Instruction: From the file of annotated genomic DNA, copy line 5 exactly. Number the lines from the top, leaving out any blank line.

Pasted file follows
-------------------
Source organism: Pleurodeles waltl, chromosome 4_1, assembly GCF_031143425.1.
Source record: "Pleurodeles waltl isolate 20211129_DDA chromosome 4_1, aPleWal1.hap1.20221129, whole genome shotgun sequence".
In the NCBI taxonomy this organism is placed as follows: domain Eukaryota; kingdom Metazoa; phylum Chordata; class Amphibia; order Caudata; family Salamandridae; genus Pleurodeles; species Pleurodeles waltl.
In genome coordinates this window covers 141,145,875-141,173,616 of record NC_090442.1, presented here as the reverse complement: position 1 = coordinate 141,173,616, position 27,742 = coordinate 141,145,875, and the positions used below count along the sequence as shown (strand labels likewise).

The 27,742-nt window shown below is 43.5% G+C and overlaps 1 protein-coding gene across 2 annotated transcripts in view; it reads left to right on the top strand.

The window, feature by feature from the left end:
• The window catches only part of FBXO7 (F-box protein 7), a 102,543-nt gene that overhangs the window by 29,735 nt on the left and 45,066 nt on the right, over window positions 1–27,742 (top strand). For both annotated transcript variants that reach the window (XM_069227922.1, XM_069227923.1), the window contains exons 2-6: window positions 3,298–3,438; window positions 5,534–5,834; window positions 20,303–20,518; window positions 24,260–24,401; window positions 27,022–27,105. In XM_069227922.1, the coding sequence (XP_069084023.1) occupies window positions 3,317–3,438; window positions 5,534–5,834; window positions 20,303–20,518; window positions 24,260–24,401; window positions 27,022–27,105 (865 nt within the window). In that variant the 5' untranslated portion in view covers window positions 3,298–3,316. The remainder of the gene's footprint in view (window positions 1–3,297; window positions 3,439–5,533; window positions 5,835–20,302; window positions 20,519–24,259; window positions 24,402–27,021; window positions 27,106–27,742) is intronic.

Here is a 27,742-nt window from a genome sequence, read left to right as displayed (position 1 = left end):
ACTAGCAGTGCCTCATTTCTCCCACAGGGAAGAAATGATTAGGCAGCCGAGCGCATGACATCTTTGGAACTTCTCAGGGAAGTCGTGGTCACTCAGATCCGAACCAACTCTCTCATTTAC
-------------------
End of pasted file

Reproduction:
The 27,742-nt window shown below is 43.5% G+C and overlaps 1 protein-coding gene across 2 annotated transcripts in view; it reads left to right on the top strand.